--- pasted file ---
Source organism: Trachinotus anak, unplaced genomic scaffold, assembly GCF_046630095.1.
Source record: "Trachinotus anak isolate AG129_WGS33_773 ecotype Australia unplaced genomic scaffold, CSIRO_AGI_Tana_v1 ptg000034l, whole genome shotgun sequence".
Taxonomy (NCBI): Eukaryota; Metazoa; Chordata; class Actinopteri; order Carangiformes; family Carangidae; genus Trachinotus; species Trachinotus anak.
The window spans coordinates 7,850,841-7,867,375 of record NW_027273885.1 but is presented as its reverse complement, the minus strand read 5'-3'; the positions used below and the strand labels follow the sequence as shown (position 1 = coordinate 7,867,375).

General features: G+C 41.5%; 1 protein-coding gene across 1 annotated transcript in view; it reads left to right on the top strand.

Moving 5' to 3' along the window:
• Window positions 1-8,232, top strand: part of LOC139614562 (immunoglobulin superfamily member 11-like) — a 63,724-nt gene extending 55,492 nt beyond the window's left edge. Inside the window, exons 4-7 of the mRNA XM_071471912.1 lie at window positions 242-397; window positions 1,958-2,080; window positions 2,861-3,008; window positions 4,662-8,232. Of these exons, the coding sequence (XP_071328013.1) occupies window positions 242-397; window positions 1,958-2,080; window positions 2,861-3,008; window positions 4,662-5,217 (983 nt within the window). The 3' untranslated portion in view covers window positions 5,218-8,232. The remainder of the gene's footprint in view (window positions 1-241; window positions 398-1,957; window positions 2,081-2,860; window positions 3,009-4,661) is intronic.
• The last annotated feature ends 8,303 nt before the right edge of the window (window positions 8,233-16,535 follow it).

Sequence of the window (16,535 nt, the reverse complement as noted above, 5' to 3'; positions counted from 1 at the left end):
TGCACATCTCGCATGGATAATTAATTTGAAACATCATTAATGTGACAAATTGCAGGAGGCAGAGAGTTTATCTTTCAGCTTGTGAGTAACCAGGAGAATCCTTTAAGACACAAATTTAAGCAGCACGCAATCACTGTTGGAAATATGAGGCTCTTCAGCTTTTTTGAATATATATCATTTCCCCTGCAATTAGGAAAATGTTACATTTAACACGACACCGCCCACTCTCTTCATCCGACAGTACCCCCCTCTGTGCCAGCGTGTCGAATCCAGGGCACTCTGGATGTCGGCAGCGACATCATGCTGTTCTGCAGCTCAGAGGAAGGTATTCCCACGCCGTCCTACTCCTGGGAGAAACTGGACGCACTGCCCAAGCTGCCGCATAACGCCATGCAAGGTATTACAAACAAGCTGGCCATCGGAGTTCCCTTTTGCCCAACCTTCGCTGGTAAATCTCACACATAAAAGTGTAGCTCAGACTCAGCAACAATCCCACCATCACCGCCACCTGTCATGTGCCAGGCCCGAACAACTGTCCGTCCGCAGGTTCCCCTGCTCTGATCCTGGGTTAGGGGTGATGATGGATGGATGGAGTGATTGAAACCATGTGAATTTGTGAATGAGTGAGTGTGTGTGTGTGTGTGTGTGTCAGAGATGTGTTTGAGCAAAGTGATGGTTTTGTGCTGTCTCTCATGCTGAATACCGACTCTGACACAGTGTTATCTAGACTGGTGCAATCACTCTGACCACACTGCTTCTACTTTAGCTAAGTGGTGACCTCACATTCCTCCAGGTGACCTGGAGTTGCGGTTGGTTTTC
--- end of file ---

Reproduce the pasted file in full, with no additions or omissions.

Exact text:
Source organism: Trachinotus anak, unplaced genomic scaffold, assembly GCF_046630095.1.
Source record: "Trachinotus anak isolate AG129_WGS33_773 ecotype Australia unplaced genomic scaffold, CSIRO_AGI_Tana_v1 ptg000034l, whole genome shotgun sequence".
Taxonomy (NCBI): Eukaryota; Metazoa; Chordata; class Actinopteri; order Carangiformes; family Carangidae; genus Trachinotus; species Trachinotus anak.
The window spans coordinates 7,850,841-7,867,375 of record NW_027273885.1 but is presented as its reverse complement, the minus strand read 5'-3'; the positions used below and the strand labels follow the sequence as shown (position 1 = coordinate 7,867,375).

General features: G+C 41.5%; 1 protein-coding gene across 1 annotated transcript in view; it reads left to right on the top strand.

Moving 5' to 3' along the window:
• Window positions 1-8,232, top strand: part of LOC139614562 (immunoglobulin superfamily member 11-like) — a 63,724-nt gene extending 55,492 nt beyond the window's left edge. Inside the window, exons 4-7 of the mRNA XM_071471912.1 lie at window positions 242-397; window positions 1,958-2,080; window positions 2,861-3,008; window positions 4,662-8,232. Of these exons, the coding sequence (XP_071328013.1) occupies window positions 242-397; window positions 1,958-2,080; window positions 2,861-3,008; window positions 4,662-5,217 (983 nt within the window). The 3' untranslated portion in view covers window positions 5,218-8,232. The remainder of the gene's footprint in view (window positions 1-241; window positions 398-1,957; window positions 2,081-2,860; window positions 3,009-4,661) is intronic.
• The last annotated feature ends 8,303 nt before the right edge of the window (window positions 8,233-16,535 follow it).

Sequence of the window (16,535 nt, the reverse complement as noted above, 5' to 3'; positions counted from 1 at the left end):
TGCACATCTCGCATGGATAATTAATTTGAAACATCATTAATGTGACAAATTGCAGGAGGCAGAGAGTTTATCTTTCAGCTTGTGAGTAACCAGGAGAATCCTTTAAGACACAAATTTAAGCAGCACGCAATCACTGTTGGAAATATGAGGCTCTTCAGCTTTTTTGAATATATATCATTTCCCCTGCAATTAGGAAAATGTTACATTTAACACGACACCGCCCACTCTCTTCATCCGACAGTACCCCCCTCTGTGCCAGCGTGTCGAATCCAGGGCACTCTGGATGTCGGCAGCGACATCATGCTGTTCTGCAGCTCAGAGGAAGGTATTCCCACGCCGTCCTACTCCTGGGAGAAACTGGACGCACTGCCCAAGCTGCCGCATAACGCCATGCAAGGTATTACAAACAAGCTGGCCATCGGAGTTCCCTTTTGCCCAACCTTCGCTGGTAAATCTCACACATAAAAGTGTAGCTCAGACTCAGCAACAATCCCACCATCACCGCCACCTGTCATGTGCCAGGCCCGAACAACTGTCCGTCCGCAGGTTCCCCTGCTCTGATCCTGGGTTAGGGGTGATGATGGATGGATGGAGTGATTGAAACCATGTGAATTTGTGAATGAGTGAGTGTGTGTGTGTGTGTGTGTGTCAGAGATGTGTTTGAGCAAAGTGATGGTTTTGTGCTGTCTCTCATGCTGAATACCGACTCTGACACAGTGTTATCTAGACTGGTGCAATCACTCTGACCACACTGCTTCTACTTTAGCTAAGTGGTGACCTCACATTCCTCCAGGTGACCTGGAGTTGCGGTTGGTTTTC